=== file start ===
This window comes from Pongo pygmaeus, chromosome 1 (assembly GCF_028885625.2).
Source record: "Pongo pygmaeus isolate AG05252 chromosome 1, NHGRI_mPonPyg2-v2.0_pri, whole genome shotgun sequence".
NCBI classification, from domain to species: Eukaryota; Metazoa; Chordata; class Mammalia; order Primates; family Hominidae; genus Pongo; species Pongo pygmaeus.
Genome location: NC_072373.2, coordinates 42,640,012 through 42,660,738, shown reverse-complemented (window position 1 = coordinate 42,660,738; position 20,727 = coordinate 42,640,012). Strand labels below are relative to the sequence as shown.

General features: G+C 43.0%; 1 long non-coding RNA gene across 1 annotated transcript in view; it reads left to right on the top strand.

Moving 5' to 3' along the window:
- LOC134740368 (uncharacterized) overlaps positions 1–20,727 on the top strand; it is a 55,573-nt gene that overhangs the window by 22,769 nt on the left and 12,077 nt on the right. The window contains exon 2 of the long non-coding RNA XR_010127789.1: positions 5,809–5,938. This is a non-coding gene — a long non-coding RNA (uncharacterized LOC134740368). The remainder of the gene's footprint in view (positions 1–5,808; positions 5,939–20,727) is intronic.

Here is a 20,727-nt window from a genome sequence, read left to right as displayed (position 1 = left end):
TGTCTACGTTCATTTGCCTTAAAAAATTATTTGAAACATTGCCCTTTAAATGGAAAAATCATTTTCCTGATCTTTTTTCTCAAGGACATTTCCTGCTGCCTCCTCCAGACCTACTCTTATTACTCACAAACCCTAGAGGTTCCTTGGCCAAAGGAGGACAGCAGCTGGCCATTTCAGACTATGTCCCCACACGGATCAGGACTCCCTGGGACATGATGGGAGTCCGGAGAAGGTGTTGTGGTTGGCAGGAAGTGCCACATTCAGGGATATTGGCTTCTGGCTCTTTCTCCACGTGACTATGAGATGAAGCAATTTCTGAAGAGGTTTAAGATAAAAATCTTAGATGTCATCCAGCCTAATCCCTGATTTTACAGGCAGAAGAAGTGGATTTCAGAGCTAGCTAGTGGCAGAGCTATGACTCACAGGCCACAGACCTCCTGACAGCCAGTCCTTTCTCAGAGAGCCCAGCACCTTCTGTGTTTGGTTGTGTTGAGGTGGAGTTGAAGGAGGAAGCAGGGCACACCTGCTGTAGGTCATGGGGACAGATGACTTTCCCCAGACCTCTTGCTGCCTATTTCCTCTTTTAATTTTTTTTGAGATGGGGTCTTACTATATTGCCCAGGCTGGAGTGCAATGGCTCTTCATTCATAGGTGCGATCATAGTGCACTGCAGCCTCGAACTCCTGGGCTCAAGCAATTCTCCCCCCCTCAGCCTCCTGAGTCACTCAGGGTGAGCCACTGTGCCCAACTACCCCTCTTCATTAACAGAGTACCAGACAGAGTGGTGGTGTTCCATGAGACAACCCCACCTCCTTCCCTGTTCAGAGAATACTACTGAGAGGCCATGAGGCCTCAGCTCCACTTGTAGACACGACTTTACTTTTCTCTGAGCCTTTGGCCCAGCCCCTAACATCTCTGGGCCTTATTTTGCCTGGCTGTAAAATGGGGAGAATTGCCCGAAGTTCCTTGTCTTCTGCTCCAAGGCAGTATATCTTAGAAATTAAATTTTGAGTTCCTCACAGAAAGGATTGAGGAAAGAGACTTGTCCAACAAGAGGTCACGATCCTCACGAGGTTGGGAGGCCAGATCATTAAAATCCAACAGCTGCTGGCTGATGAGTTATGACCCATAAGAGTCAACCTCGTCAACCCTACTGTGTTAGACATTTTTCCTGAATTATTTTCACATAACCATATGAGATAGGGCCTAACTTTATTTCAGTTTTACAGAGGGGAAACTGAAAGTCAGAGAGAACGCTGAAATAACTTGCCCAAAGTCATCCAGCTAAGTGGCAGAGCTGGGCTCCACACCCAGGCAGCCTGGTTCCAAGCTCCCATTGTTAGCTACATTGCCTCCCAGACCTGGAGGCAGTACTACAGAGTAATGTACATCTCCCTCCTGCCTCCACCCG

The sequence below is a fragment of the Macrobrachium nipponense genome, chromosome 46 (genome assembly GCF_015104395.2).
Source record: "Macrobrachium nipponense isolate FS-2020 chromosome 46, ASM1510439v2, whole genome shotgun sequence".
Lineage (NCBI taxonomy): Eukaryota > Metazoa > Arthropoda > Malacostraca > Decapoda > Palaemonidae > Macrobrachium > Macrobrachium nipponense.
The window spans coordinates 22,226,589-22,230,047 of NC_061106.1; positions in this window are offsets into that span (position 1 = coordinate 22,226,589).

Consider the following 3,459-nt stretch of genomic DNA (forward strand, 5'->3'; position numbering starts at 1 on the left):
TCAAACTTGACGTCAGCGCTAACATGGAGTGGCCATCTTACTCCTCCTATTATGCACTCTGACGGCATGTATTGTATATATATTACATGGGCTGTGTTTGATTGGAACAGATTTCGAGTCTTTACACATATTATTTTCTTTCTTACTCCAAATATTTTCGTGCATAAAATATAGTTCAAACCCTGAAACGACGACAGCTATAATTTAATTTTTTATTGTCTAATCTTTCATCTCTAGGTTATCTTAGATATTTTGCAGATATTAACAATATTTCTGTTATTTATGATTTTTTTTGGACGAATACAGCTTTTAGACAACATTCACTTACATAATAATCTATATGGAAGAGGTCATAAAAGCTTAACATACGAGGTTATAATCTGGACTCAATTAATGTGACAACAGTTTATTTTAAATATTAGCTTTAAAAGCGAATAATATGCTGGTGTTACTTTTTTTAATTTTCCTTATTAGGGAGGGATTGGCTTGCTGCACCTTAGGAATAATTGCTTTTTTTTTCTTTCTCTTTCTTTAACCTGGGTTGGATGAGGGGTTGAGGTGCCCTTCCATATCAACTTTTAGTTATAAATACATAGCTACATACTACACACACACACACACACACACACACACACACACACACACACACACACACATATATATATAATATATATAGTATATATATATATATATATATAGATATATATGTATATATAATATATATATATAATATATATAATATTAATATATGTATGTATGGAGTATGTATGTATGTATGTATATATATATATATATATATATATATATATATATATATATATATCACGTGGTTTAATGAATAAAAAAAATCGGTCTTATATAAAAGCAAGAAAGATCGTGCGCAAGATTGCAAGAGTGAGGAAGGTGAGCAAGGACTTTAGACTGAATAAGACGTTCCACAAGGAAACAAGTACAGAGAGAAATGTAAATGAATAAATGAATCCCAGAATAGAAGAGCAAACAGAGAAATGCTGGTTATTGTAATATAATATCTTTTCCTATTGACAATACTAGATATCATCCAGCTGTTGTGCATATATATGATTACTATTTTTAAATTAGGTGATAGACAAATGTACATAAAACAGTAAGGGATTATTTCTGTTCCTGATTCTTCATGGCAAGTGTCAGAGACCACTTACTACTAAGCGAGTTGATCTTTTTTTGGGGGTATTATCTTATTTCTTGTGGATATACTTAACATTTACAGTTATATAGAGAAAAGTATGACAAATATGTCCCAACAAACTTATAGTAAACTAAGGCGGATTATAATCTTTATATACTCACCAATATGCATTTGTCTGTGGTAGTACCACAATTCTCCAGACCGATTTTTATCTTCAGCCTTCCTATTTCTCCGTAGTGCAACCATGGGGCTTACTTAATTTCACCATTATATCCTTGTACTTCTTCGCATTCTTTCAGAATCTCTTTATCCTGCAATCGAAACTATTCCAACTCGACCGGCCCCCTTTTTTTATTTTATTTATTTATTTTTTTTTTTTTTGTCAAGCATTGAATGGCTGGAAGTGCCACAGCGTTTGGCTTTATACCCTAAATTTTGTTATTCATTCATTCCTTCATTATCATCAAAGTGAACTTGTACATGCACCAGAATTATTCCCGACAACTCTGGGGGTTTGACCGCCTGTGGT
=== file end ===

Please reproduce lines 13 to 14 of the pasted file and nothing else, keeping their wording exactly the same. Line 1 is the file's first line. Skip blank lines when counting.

The window spans coordinates 22,226,589-22,230,047 of NC_061106.1; positions in this window are offsets into that span (position 1 = coordinate 22,226,589).

Consider the following 3,459-nt stretch of genomic DNA (forward strand, 5'->3'; position numbering starts at 1 on the left):